As we have noted, Santiago dropped the bag to the ground, thereby relinquishing any privacy interest he may have retained in the bag or its contents. State v. Farinich, 179 N.J. Super. 1, 6-7 (App. Div. 1981), aff'd o.b., 89 N.J. 378 (1982). Officer Otlowski's seizure of the abandoned plastic bag, and his determination that it contained cocaine, provided probable cause to arrest defendant. Moore, supra, 181 N.J. at 45-47.

After lawfully arresting defendant on probable cause, Officers Colaner and Otlowski were entitled to search him. A search incident to a lawful arrest is a "traditional and universally recognized" exception to the warrant requirement. O'Neal, supra, 190 N.J. at 612-15; State v. Bradley, 291 N.J. Super. 501, 509 (App. Div. 1996). All that is required for a valid search incident to arrest is the existence of probable cause to conclude the individual committed a crime. State v. Oyenusi, 387 N.J. Super. 146, 154 (App. Div. 2006), certif. denied, 189 N.J. 426 (2007). Because the officers' observation of the hand-to-hand transaction between defendant and Santiago and Tolentino supplied both reasonable suspicion to stop Santiago, and probable cause to arrest defendant, we conclude that had trial counsel filed a suppression motion, it would have been denied.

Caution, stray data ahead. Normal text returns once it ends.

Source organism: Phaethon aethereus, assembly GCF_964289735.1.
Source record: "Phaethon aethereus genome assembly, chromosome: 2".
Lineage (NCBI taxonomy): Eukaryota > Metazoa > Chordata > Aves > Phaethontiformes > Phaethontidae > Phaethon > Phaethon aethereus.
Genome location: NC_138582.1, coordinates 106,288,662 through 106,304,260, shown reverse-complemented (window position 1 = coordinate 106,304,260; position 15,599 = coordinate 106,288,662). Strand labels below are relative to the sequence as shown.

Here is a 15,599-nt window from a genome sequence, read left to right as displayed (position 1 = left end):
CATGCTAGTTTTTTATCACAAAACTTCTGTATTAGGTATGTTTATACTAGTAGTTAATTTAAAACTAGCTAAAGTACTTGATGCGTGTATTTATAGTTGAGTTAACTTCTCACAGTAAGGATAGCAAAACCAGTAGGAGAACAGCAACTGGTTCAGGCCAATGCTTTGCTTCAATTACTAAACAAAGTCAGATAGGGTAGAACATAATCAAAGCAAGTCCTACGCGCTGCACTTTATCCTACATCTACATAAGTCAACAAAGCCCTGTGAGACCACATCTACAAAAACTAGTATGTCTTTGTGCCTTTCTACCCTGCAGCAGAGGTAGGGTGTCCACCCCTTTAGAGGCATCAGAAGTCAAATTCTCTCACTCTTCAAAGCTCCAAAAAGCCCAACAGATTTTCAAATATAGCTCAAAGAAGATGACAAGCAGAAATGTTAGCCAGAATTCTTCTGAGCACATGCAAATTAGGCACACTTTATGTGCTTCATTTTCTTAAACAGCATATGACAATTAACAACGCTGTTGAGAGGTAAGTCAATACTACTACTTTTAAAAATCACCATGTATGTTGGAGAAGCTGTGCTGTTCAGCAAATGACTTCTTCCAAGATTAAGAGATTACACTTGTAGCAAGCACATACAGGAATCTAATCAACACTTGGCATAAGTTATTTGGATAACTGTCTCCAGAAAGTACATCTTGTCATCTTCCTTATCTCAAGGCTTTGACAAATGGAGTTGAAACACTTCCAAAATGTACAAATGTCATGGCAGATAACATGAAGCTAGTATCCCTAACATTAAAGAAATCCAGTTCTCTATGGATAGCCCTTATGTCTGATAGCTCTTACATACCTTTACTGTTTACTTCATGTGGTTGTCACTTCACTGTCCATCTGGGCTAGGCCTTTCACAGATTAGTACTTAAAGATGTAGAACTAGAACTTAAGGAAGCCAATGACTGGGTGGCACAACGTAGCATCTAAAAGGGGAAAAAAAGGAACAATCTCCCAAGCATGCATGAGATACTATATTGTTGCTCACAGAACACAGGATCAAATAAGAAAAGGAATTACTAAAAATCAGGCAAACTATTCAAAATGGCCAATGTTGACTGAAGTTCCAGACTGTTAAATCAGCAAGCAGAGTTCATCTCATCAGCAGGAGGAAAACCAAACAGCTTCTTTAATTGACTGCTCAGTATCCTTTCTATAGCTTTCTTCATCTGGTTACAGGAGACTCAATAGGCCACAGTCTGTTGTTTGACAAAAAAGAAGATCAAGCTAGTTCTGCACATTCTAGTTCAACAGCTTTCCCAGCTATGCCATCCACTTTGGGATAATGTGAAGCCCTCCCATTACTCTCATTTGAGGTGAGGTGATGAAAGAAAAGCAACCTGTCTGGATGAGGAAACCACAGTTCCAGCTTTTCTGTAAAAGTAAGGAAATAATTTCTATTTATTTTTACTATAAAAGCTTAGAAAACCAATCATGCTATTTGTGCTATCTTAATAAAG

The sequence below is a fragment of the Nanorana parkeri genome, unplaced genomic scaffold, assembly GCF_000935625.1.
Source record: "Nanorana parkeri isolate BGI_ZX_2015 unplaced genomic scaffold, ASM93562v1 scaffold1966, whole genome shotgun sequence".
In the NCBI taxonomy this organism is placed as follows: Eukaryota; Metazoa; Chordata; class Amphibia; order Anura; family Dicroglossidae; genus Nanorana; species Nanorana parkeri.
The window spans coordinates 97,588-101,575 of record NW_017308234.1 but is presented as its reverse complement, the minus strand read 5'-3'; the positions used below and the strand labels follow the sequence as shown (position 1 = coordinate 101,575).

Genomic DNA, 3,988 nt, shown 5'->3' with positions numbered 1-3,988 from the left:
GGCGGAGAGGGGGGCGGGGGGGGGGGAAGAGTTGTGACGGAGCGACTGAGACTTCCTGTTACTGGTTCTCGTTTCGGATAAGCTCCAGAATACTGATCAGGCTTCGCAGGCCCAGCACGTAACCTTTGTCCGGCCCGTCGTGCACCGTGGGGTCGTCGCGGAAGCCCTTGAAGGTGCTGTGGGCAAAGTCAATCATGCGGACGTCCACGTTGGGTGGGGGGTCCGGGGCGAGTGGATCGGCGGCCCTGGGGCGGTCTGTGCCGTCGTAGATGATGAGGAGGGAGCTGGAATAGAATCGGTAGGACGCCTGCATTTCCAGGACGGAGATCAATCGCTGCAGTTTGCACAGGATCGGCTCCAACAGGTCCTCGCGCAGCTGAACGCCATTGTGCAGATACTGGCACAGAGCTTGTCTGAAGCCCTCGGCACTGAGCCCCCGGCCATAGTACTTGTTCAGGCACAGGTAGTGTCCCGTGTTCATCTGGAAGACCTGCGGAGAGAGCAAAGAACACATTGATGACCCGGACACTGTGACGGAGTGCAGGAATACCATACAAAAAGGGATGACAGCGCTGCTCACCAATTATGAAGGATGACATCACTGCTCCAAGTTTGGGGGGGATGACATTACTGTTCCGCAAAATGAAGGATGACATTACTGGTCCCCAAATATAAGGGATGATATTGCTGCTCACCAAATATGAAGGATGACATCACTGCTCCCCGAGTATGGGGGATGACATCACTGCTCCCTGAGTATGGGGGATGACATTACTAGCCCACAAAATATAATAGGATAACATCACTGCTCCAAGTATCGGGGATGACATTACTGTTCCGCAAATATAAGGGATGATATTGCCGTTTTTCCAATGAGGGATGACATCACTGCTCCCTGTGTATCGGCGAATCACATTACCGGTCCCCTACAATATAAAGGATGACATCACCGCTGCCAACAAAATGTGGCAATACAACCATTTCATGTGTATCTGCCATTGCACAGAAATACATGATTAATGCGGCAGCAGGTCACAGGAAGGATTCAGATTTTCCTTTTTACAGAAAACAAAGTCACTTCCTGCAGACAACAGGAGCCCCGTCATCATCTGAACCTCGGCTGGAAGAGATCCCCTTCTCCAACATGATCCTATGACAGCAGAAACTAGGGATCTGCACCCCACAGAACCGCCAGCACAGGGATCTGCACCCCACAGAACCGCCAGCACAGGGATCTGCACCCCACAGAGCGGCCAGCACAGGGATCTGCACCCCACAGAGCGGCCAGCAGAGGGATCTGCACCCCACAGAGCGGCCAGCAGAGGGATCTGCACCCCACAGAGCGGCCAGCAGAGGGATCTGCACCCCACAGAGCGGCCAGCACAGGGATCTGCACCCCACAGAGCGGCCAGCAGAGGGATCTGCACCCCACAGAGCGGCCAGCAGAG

The Sixth Amendment right to the effective assistance of counsel does not require an attorney to file a meritless suppression motion. O'Neal, supra, 190 N.J. at 618-19. "[T]o satisfy the Strickland standard when an ineffective assistance of counsel claim is based on the failure to file a suppression motion, a defendant must establish that his Fourth Amendment claim is meritorious." Ibid. (internal quotation marks and citation omitted). Because we conclude that a motion to suppress would not have been meritorious, and would have been denied had it been filed, we reject defendant's claim that his attorney rendered ineffective assistance when he chose not to file such a motion.

III.